As the Republican primaries began to approach a finish, you put your support behind Rick Santorum.  You said that you believed Rick Santorum was the best candidate of those who available, and the one you thought would be best for the party and the country to run for President.  Rick Santorum was the one person in the GOP primaries who called for the Republican Party to “purge” itself of its Libertarian influences.  You supported the one candidate who wanted the Libertarians “purged” from the coalition, and now you complain that we Libertarians are intolerant towards you and are acting like members of the Spanish Inquisition.  This is the greatest reservation I have about you.

If we are to collaborate and work together, you must accept that some Libertarians could be dubious of you for reasons other than our own ignorance, arrogance and short-sightedness.  I have no problem with you sharing much of my political philosophy, considering yourself a Libertarian and voting for Libertarians in elections.  That does not mean I have to embrace you as my spokesman or poster-boy.  Many Libertarians are secularists and are uncomfortable with the prospect of having their party redefined as overtly Christian.  The “religious right” is a label that has been successfully turned into a pejorative, used to paint the Republican Party as intolerant and archaic.  There is a party out there which combines a respect for our founding principles with a heavy Christian influence, and that is the Constitution Party, not the Libertarian Party.  I am willing to accept you into the Libertarian Party, Glenn Beck, but I am not willing to accept you as a leader of the party or the person who represents me to the rest of the nation.  I think you need to be willing to accept that as well if anything will come of this collaboration.

Right now, you remind me of a wealthy boy who has moved to a new city, and has found a local sandlot where other boys from the neighborhood play baseball.  You claim that you merely wish to join our game and play with us.  At the same time, you say that you were the best player in your old town, that you own a fancy new glove and bat, and your dad owns a clothing store and can give us all new uniforms, so we should be thanking our lucky stars for the privilege of having you even walk over to look at our crappy field.  Not only should we be thanking you for wanting to play with us, but we should make you team captain and remind ourselves that we would be laughingstock losers forever if you weren’t willing to be our savior.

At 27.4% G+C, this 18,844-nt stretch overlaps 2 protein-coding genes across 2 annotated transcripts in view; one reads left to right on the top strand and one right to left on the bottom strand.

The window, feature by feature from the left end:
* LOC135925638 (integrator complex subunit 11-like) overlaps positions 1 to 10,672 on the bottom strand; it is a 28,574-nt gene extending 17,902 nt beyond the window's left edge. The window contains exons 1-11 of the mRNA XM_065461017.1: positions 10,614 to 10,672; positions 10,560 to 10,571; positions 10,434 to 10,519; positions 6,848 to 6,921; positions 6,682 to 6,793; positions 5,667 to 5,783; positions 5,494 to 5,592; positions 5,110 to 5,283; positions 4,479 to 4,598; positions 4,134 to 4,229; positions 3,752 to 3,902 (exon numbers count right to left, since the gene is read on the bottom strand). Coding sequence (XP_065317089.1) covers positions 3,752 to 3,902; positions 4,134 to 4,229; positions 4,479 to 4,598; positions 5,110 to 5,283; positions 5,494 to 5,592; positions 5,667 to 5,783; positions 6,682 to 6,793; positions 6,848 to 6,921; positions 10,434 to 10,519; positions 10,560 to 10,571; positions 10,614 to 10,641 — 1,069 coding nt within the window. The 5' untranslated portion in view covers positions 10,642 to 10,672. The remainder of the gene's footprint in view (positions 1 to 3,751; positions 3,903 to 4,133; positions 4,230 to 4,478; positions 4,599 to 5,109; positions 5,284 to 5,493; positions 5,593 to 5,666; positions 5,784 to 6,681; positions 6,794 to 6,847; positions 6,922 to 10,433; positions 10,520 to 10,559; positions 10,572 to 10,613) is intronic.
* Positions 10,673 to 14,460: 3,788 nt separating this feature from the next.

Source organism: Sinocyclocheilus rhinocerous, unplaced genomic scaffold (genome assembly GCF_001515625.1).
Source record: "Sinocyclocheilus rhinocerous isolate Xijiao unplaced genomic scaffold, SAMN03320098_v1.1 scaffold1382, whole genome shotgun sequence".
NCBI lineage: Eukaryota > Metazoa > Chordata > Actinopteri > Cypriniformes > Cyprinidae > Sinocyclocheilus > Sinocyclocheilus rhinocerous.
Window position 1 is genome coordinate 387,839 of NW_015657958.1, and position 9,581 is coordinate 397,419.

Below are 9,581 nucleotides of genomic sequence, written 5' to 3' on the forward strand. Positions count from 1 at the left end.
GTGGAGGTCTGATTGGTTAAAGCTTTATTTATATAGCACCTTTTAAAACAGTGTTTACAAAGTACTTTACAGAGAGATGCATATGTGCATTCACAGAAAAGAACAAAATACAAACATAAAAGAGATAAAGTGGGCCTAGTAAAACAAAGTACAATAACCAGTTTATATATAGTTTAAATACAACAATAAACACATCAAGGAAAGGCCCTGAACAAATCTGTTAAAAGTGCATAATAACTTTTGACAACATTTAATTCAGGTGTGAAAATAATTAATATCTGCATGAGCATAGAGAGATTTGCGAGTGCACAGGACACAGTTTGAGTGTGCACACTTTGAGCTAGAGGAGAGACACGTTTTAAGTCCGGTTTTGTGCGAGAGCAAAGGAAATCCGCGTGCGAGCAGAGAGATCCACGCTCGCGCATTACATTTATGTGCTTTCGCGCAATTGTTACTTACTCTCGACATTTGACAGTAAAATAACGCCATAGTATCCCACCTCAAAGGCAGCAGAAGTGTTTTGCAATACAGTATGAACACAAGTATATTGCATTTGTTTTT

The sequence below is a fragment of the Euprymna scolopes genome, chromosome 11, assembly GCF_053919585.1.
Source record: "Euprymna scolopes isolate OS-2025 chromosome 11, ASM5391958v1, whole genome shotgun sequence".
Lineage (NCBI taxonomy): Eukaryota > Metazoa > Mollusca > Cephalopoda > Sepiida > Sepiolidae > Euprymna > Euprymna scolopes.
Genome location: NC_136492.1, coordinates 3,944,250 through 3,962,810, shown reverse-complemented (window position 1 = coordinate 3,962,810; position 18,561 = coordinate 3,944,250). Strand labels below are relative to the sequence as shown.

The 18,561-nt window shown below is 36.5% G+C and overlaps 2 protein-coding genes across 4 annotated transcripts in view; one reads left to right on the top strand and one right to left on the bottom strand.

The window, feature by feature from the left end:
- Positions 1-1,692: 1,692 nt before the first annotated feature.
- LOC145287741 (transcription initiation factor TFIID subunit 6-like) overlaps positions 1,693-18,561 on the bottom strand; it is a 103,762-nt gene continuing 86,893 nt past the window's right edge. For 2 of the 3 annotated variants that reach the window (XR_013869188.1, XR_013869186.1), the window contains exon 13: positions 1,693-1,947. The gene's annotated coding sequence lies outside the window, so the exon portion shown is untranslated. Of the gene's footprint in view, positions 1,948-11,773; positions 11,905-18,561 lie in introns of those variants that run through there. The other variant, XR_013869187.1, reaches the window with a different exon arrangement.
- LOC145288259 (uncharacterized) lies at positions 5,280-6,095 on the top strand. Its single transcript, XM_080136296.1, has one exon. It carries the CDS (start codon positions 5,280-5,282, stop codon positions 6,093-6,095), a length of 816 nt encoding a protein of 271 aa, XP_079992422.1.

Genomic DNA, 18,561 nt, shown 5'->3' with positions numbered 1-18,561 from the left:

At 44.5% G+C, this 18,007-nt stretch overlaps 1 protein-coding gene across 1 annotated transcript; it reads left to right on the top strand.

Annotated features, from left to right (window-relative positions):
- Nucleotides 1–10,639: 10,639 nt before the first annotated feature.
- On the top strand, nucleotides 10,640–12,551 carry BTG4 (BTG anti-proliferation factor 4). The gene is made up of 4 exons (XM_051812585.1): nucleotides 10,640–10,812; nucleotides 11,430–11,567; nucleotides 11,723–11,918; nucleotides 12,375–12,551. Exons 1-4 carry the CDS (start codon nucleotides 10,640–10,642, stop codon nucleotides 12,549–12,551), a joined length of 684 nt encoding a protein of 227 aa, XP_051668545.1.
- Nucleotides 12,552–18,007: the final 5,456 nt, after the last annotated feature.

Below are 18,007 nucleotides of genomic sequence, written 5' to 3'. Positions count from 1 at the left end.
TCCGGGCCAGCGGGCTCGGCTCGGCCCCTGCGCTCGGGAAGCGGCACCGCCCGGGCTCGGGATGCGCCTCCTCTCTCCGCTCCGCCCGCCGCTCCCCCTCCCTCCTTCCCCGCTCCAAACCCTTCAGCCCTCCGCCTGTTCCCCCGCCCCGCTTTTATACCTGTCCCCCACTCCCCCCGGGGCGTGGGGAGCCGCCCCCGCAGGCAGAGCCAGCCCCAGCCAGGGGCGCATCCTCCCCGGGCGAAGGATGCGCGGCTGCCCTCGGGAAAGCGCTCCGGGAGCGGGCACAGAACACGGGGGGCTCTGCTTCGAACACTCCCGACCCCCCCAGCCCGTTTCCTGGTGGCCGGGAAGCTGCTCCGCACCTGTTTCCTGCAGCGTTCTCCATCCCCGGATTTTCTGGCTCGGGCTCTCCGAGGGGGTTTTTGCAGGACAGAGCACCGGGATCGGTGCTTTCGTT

Just take your place on the bench, wait for your turn to bat, and play a couple of games with us before demanding we change the team name to the Fighting Becks and put your face on our caps and shirts.  Or continue to insult and mock us while professing a common cause, and drag out this conflict indefinitely.  We have common ground, and I think if you can stay on this message you ended your segment with about the Bill of Rights without calling Libertarians too many nasty names along the way, a winning strategy might even be found.

-Legatus Libertatis

 

P.S. (2/27/13)

Beck laments the Libertarians turning off conservatives with their desire to legalize drugs, but he turns off secular and progressive people with his heavy Christian themes, like End-of-Days rallies in the Holy Land, or re-writing American history to portray George Washington as a latter day Moses who only defeated the British because of divine intervention earned by his pious prayers and fasting.

The Blaze should just be what it is without declaring itself a Libertarian vessel.  There’s nothing wrong with bringing the liberty message to his audience along with the rest of his programing.

But labeling a network as a Libertarian messenger, and then delivering Faith-based programming as well, will turn off more of the greater electorate by creating the false impression that Libertarians would legislate morality – the same stigma that is crippling the Republican Party.

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One Response to “A Libertarian’s Response to Glenn Beck”

  1. Despite my generally conservative views, I feel that rather than purging the libertarian influences, the Republican party needs to abandon the Religious Right. Thanks to the libertarians, the Republican party has won some moderate supporters, but from what I’ve seen, people such as Santorum and Beck do nothing but alienate Americans. I actually feel that the Libertarian influence has the greatest potential for furthering the Republican party.